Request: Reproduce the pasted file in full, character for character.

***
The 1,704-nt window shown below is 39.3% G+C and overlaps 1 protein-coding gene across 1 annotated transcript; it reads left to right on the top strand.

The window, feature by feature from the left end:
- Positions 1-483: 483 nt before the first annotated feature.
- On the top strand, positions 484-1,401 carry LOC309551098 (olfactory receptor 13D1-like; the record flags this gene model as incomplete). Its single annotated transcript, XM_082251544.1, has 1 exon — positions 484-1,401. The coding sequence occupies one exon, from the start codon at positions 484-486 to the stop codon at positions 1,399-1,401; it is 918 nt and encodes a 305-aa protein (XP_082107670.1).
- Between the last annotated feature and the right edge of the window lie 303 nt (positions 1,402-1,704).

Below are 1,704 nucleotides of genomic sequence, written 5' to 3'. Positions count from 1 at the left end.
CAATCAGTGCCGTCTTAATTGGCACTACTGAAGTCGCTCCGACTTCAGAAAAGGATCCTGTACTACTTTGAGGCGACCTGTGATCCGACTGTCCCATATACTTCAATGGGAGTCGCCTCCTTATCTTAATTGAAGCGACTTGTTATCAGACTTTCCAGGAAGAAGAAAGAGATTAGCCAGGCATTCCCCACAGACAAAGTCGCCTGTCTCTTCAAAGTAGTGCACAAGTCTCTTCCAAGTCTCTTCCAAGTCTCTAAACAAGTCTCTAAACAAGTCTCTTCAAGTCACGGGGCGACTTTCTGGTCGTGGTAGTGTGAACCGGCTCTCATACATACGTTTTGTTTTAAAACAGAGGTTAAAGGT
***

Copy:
The 1,704-nt window shown below is 39.3% G+C and overlaps 1 protein-coding gene across 1 annotated transcript; it reads left to right on the top strand.

The window, feature by feature from the left end:
- Positions 1-483: 483 nt before the first annotated feature.
- On the top strand, positions 484-1,401 carry LOC309551098 (olfactory receptor 13D1-like; the record flags this gene model as incomplete). Its single annotated transcript, XM_082251544.1, has 1 exon — positions 484-1,401. The coding sequence occupies one exon, from the start codon at positions 484-486 to the stop codon at positions 1,399-1,401; it is 918 nt and encodes a 305-aa protein (XP_082107670.1).
- Between the last annotated feature and the right edge of the window lie 303 nt (positions 1,402-1,704).

Below are 1,704 nucleotides of genomic sequence, written 5' to 3'. Positions count from 1 at the left end.
CAATCAGTGCCGTCTTAATTGGCACTACTGAAGTCGCTCCGACTTCAGAAAAGGATCCTGTACTACTTTGAGGCGACCTGTGATCCGACTGTCCCATATACTTCAATGGGAGTCGCCTCCTTATCTTAATTGAAGCGACTTGTTATCAGACTTTCCAGGAAGAAGAAAGAGATTAGCCAGGCATTCCCCACAGACAAAGTCGCCTGTCTCTTCAAAGTAGTGCACAAGTCTCTTCCAAGTCTCTTCCAAGTCTCTAAACAAGTCTCTAAACAAGTCTCTTCAAGTCACGGGGCGACTTTCTGGTCGTGGTAGTGTGAACCGGCTCTCATACATACGTTTTGTTTTAAAACAGAGGTTAAAGGT